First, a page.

Monday was the 150th anniversary of the Civil War Battle of New Market Heights in which Sgt. Alfred Hilton, Harford County's only native born Medal of Honor recipient, was mortally wounded carrying his country's and his regiment's colors.
A century and a half later, Harford County's Historical Preservation Commission is close to getting more tangible recognition for Sgt. Hilton: a Civil War Discovery Trail monument erected in at the small county small park named in his honor in the community where he was born.
"It's something we believe is needed and should be installed at the park," Robert Thomas, the commission chairman, said of the monument.
Sgt. Hilton, who was born around 1840 at Gravel Hill, northwest of Havre de Grace, received what became the nation's highest military honor for his actions in the Battle of New Market Heights, also known as the Battle of Chaffin's Farm, about 10 miles south of Richmond, Va., on Sept. 29, 1864.
"The 150th anniversary of the battle is the reason we began to push the county to do something to note that," explained Jim Chrismer, a commission member who has extensively researched and written about Sgt. Hilton, as well as other Harford County African-Americans who served in the Civil War.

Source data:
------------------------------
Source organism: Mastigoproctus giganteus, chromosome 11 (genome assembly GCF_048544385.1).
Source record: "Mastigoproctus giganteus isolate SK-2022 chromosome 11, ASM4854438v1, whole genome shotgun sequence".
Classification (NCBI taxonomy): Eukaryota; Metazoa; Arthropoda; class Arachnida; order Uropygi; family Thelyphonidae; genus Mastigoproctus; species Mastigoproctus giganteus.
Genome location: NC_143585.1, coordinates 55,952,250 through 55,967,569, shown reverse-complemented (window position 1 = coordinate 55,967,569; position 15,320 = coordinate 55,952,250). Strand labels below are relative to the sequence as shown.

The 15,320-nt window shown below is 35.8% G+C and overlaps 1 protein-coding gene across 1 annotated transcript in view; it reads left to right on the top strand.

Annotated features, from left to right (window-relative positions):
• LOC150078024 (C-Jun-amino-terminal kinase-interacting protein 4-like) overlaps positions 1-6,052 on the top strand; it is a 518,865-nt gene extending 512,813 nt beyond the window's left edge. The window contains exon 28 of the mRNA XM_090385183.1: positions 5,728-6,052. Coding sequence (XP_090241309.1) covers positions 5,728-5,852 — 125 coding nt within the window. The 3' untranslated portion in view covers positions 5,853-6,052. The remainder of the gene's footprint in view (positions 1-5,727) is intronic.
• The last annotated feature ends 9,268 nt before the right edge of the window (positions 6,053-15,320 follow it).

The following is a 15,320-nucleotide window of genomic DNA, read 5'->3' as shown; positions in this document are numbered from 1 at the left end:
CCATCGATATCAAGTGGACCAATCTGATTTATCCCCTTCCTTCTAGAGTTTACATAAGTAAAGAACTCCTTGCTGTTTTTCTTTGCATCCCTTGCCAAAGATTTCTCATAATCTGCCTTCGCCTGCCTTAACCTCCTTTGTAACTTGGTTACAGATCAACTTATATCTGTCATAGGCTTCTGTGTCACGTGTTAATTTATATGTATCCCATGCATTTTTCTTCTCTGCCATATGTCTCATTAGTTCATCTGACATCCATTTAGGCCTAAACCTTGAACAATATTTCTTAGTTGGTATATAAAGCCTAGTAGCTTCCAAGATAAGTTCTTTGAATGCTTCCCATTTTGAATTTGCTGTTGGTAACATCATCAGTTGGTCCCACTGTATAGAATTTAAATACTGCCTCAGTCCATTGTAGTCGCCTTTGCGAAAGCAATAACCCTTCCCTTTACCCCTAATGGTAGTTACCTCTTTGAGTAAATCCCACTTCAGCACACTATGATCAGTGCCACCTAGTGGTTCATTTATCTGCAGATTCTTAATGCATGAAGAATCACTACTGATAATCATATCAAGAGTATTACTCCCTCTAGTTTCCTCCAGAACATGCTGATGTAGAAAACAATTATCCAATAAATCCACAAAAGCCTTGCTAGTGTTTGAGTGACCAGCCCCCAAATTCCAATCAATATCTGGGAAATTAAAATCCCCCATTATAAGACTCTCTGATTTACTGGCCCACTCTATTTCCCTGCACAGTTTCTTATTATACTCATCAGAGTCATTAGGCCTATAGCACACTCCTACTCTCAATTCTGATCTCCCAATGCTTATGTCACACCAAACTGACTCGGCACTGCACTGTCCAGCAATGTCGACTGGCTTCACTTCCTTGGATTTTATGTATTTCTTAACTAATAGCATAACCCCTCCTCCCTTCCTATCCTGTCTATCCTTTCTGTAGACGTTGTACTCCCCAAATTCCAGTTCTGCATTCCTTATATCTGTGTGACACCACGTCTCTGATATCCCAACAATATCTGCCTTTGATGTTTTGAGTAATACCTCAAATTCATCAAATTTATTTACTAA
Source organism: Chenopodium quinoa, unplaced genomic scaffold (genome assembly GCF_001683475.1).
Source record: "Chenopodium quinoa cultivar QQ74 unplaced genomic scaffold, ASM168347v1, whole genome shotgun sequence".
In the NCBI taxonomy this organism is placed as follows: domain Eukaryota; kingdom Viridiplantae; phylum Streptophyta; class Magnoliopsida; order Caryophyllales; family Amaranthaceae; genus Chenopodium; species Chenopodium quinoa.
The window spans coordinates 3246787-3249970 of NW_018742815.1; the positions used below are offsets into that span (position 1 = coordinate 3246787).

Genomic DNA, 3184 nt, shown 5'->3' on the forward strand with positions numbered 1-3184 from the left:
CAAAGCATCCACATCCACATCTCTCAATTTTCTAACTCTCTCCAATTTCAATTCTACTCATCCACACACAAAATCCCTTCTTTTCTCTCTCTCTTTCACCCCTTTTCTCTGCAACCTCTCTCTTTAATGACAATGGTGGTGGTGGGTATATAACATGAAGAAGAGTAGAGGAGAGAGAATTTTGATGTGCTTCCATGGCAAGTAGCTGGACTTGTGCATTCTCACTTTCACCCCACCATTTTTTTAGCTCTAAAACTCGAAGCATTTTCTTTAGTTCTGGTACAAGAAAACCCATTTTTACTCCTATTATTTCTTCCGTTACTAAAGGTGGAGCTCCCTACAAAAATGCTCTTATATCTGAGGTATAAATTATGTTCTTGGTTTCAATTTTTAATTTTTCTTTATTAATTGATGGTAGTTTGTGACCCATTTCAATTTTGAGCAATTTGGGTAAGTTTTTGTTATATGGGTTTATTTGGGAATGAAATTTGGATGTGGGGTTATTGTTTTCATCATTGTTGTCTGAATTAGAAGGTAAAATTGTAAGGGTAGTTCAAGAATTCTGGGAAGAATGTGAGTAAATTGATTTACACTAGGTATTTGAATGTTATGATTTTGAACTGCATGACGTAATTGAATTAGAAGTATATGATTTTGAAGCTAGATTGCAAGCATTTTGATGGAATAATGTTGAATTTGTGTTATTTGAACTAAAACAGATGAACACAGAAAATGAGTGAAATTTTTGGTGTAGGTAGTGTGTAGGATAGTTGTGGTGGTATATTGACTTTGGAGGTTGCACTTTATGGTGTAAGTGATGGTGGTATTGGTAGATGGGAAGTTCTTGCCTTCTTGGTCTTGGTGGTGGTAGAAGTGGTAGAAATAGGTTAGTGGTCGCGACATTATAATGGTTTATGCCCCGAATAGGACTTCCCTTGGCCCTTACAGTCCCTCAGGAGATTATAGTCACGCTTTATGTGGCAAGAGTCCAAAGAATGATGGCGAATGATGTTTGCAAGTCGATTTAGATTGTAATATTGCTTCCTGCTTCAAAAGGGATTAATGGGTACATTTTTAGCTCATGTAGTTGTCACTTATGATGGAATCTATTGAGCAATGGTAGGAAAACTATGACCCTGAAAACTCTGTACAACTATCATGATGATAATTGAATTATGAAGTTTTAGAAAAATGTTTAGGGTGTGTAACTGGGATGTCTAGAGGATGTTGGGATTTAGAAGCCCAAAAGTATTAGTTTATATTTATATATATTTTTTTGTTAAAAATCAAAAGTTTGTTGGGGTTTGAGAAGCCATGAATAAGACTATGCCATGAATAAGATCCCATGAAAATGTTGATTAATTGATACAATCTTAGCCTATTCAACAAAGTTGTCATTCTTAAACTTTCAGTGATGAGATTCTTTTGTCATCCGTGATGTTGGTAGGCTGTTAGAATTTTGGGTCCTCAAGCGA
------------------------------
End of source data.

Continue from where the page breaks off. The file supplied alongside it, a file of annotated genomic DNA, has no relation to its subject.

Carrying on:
The Civil War Discovery Trail is a program linking more than 600 battlefield and other significant sites in 32 states and the District of Columbia, according to http://www.civilwar.org, the website of the Civil War Trust, a non-profit organization works to preserve former battlefields and promotes "educational programs and heritage tourism initiatives to inform the public of the war's history and the fundamental conflicts that sparked it."
Arden McClune, Harford's parks and recreation director, said Monday that the Historic Preservation Commission approved plans for the monument last week and has forwarded them to her department, which owns Alfred B. Hilton Memorial Park.
"We would expect to forward the request to the Civil War Trust over the next couple of weeks. How long it takes for the trust to get back to us, I would expect it would be early next year, so we are probably looking at next spring" to have the monument installed, McClune said.
Descendants in Harford
Joyce Hilton Bransford Byrd said she welcomes the additional recognition for Sgt. Hilton, who she said was her uncle "five or six generations back."
Byrd said she other family members traveled to Virginia Saturday to attend a 150th anniversary re-enactment of the battle of New Market Heights.
"It was very exciting...awesome," said Byrd, 82, a retired school teacher who lives in Level and has four children in the area. "There were thousands involved. It was overwhelming to be part of it and to see your own family's history right there in front of you."
Byrd said there were families present representing 12 or 13 of the 4th U.S. Colored Troops soldiers who received the Medal of Honor, as a result of their heroism in the battle. They received several gifts, including a painting of the battle, she said.